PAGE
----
Luxury Institute, today's affluent mobile customers are getting into smartphone applications, with 34% having downloaded apps onto their phones and 11% reporting they have plans to do so soon.According to a new report from the
So what apps are these customers go for? The free ones, of course. As it turns out, even though they can well afford to pay, 39% of affluent customers using mobile apps only download non-paid apps. Says the report, "having to pay extra for downloaded applications is the leading barrier to more widespread use of mobile apps." That may go for the rest of us too.
As cited by AdWeek today, the Institute's report found that affluent customers who have downloaded mobile applications have an average of 13 apps on their device and use 7 of those apps regularly. 57% say they use mobile apps "multiple times per day" and they average 13 instances of app usage per week.
The report, which actually came out in late September, polled smartphone users whose income was at least $150,000 per year. The average income was around $247,000 in this group.
Somewhat surprisingly, this group didn't have exclusive, high-end tastes when it came to apps. In fact, the most popular apps in the group were weather-related, news and gaming apps - the same apps average smartphone users prefer.
Also interesting, the affluent app users, while familiar with apps from big-name consumer brands (76% cited familiarity), often chose not to download them. And only 29% said they downloaded apps connected to luxury goods. Some specific examples: only 9% downloaded apps from BMW, 9% downloaded apps from Mercedes-Benz, 8% download Louis Vuitton apps, or those from Chanel or Ralph Lauren.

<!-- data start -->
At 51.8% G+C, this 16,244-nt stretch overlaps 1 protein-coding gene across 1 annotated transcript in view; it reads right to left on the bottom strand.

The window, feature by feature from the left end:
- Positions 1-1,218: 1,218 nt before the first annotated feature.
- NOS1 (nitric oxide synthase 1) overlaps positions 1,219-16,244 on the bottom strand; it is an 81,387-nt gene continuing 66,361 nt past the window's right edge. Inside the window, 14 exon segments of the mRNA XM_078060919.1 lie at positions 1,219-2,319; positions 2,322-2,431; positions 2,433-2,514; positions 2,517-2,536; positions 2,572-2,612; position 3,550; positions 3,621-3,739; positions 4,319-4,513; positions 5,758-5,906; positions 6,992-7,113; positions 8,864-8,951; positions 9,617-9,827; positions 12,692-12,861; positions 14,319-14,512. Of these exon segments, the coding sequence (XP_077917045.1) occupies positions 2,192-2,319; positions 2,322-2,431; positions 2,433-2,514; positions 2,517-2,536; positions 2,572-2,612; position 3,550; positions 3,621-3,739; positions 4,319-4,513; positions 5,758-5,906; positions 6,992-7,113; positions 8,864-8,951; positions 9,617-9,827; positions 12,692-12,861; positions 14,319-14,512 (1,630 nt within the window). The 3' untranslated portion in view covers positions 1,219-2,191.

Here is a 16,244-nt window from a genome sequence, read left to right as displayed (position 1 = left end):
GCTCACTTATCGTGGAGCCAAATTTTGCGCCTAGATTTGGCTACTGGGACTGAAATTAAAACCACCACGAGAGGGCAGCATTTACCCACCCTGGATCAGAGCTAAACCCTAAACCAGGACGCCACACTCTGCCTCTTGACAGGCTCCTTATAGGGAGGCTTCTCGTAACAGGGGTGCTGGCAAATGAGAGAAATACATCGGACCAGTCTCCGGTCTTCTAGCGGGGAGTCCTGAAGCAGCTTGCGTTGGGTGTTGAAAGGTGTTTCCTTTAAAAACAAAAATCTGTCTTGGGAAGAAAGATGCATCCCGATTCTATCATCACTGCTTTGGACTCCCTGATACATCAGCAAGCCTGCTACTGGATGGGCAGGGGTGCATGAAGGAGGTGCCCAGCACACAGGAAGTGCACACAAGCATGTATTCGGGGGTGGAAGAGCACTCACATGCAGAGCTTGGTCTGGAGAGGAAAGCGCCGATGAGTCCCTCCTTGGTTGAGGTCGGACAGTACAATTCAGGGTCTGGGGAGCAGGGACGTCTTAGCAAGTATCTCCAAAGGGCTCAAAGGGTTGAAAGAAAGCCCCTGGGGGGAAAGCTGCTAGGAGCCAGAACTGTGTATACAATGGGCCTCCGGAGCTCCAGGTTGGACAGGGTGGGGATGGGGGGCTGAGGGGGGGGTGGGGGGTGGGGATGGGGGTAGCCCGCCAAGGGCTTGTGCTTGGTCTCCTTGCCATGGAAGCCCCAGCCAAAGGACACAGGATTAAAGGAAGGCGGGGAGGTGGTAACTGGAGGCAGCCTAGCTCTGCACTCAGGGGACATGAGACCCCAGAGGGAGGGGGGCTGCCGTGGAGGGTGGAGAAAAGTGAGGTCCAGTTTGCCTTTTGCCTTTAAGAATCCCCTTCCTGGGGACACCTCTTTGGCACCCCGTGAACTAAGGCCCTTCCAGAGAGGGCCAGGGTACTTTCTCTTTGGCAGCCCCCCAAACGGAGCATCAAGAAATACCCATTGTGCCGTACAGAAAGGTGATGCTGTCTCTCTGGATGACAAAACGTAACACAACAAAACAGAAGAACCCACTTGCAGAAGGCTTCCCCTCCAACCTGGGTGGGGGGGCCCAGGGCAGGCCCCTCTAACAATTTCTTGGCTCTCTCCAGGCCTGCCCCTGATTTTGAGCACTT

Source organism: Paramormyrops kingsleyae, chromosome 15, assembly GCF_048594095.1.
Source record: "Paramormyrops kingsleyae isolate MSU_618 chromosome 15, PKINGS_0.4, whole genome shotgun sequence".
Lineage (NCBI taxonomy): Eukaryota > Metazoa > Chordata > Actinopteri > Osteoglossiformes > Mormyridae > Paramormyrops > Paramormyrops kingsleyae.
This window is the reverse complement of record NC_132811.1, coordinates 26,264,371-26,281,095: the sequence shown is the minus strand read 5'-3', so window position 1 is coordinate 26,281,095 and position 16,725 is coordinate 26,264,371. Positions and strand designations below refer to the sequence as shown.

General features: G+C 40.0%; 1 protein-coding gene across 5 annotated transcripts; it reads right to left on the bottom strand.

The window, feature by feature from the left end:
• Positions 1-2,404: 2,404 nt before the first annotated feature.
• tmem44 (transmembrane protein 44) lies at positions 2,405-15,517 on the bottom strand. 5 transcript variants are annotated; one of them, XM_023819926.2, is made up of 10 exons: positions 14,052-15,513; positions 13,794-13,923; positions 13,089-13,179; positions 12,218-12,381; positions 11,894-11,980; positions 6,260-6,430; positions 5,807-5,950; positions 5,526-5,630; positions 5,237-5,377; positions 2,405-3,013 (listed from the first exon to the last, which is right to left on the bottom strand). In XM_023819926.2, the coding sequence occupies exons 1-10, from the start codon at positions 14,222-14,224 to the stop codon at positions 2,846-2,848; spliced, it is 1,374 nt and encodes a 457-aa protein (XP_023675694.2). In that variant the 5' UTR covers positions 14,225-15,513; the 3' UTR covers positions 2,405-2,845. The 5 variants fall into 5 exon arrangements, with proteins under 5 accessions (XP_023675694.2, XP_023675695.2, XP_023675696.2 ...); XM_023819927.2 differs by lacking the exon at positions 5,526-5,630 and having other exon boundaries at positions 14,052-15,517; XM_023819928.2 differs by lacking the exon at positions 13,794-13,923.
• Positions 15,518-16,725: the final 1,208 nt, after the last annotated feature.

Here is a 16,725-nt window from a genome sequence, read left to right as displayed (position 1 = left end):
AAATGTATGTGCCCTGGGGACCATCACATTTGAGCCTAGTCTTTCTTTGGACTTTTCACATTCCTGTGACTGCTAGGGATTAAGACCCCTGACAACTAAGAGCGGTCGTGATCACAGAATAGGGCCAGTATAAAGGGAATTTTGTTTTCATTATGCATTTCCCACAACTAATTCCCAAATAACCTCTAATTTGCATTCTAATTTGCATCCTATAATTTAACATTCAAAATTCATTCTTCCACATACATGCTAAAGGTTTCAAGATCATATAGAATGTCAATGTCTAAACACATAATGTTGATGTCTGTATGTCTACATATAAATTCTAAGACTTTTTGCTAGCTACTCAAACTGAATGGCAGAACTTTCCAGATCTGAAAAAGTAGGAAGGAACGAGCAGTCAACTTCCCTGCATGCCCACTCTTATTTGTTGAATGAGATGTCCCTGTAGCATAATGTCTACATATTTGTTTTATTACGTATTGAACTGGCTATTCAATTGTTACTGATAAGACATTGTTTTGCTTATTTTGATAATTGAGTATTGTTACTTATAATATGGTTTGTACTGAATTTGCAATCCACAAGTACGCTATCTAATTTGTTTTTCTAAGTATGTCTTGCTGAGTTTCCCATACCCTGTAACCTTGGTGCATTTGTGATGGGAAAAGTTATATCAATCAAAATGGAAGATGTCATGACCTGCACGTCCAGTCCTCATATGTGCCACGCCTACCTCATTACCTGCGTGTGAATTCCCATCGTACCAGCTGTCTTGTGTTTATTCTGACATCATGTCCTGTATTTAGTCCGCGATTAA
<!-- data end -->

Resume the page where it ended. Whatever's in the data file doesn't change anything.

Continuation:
What This Means for Developers
Developers' big takeaway from this report is this: if you want to target the "affluent" customer, you don't need to create an app associated with luxury brands, goods or the affluent user's lifestyle. These wealthy app users...well...they're just like us! They use pretty much the same apps everyone else does. So your goal should be building a great app, not a great app "for rich folks."
After all, if you really want to make money from your app, in-app purchases may be the way to go. According to a recent report, in some cases, in-app purchases generated more revenue than ads. Putting it all together, if you want to target the affluent but also make money from your app, you should probably launch a free app monetized through virtual goods and in-app upgrades, not a paid app focused on what you think the affluent user will like.